This is highly relevant for emerging markets (EM), many of which rely on trade for economic development. The exposure to global competition is essential for EM to move up the value chain and towards the technological frontier as demonstrated again and again by the likes of South Korea, Taiwan, China, Bangladesh, and Ethiopia.
Those calling a peak in trade pointed to major structural drivers like the fall of the Berlin Wall, European integration, and China’s WTO accession, which had all run their course.
However, rising import-to-GDP ratios in developed markets (DM) after years of stagnation are the clearest sign that globalisation is advancing again. Economies hit hardest by the GFC (US, Spain, Italy) saw a bigger and longer-lasting impact on trade, suggesting that trade stagnation was cyclical in nature. The propagating factor seems to have been investment which is both more cyclical and more trade-intensive than the other GDP components.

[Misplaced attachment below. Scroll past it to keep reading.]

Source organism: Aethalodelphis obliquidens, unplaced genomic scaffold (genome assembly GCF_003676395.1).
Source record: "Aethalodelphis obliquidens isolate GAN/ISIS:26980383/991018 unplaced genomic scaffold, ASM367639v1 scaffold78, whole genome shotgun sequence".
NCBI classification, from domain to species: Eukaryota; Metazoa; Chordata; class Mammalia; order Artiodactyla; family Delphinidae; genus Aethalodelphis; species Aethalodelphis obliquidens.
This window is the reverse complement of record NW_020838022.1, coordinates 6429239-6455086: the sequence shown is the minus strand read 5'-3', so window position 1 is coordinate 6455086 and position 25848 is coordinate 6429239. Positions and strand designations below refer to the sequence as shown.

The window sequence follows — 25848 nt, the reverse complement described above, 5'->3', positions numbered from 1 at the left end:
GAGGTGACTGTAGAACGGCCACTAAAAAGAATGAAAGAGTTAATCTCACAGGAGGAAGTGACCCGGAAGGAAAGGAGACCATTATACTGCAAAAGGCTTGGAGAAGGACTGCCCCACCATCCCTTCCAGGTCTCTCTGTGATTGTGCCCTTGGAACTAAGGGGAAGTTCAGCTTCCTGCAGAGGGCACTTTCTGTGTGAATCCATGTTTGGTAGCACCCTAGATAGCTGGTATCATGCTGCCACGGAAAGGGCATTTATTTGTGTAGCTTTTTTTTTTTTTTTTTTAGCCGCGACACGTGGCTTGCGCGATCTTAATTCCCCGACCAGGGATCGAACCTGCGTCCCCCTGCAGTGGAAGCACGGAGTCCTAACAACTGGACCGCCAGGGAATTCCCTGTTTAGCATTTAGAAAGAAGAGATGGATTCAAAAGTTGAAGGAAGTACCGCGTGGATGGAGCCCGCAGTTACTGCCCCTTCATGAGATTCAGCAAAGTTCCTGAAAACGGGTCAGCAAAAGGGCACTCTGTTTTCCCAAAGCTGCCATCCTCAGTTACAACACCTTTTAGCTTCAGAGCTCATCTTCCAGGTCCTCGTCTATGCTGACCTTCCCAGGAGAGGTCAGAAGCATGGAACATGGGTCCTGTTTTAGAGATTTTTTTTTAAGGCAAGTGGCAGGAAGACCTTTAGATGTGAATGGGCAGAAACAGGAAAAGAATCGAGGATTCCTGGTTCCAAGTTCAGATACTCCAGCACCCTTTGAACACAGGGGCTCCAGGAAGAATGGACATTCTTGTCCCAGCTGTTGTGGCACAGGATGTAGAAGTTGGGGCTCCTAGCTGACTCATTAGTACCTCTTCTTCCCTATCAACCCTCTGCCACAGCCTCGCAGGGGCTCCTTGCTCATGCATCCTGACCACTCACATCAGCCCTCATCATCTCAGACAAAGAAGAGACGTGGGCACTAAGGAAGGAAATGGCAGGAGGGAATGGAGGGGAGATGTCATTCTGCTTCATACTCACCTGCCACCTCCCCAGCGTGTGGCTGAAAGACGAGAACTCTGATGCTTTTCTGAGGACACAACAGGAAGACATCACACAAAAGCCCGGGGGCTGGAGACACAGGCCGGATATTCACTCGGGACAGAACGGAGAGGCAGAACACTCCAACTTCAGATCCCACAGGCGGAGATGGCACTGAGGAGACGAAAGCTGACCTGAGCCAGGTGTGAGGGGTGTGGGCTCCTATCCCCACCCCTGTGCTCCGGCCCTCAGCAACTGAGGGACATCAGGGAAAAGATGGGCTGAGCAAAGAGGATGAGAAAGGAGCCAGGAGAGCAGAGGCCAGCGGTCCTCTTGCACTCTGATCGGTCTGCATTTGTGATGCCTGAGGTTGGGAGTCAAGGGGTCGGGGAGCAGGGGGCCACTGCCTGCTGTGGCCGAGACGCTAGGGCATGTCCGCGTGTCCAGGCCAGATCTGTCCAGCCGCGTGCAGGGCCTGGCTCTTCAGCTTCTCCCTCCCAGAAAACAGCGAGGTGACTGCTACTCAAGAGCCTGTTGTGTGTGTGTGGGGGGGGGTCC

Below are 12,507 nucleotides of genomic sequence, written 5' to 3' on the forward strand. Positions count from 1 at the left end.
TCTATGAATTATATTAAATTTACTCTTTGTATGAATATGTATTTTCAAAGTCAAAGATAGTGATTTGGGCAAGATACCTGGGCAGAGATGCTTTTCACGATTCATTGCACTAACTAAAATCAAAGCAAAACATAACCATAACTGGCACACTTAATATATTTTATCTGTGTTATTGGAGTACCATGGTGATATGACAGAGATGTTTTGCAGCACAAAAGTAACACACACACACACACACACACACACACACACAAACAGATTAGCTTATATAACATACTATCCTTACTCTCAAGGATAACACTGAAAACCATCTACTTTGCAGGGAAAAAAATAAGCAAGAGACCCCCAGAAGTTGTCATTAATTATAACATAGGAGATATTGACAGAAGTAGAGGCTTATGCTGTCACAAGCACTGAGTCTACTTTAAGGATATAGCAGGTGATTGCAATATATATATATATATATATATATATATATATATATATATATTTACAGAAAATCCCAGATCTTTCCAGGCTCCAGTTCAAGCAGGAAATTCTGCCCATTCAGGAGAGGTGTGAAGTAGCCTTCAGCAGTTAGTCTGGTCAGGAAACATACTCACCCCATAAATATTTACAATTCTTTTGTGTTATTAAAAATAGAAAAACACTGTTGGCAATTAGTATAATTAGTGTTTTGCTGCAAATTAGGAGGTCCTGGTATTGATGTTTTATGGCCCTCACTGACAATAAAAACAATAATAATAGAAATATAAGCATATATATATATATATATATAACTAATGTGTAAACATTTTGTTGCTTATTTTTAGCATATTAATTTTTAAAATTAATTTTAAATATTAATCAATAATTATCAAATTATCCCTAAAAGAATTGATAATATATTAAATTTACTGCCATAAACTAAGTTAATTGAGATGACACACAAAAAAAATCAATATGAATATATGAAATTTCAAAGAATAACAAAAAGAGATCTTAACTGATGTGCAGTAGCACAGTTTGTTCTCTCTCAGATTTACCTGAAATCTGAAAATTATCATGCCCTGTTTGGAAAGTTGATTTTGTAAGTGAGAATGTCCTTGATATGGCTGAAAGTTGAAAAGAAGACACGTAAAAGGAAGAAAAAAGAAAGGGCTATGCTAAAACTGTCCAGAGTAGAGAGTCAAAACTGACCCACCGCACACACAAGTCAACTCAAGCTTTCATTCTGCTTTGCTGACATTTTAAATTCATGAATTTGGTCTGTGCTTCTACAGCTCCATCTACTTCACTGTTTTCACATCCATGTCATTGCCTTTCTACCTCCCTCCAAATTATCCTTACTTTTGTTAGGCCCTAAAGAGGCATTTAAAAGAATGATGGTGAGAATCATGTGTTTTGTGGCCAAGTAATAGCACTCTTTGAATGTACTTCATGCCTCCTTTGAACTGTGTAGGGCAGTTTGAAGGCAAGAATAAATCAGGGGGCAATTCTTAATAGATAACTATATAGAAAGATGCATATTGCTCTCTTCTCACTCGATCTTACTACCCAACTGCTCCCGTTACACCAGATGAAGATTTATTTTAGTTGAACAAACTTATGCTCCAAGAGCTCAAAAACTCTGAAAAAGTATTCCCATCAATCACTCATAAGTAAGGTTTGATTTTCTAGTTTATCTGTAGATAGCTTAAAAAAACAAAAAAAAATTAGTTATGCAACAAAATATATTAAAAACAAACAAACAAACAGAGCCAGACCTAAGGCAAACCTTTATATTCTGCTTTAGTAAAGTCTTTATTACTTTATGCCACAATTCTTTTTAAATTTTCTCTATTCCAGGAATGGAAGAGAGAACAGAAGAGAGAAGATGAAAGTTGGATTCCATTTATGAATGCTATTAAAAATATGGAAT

Another school of thought saw global production chains on the retreat. Natural disasters like the Thai floods and Japanese earthquake in 2011, the argument went, had revealed the vulnerability of extended production chains. Higher labour costs in China were also to blame. But with hindsight, it looks like global production chains are also highly cyclical. This is due to the fact that demand switches towards nondurables during downturns which tend to have shorter value chains.
Protectionism also was kept in check after the GFC, in contrast to people’s fears. This may still change under President Trump, but on the other hand the commitment to free trade in the rest of the world seems as strong as ever.
All this is potentially great news for emerging markets and contributes to our team's positive short and long-term outlook.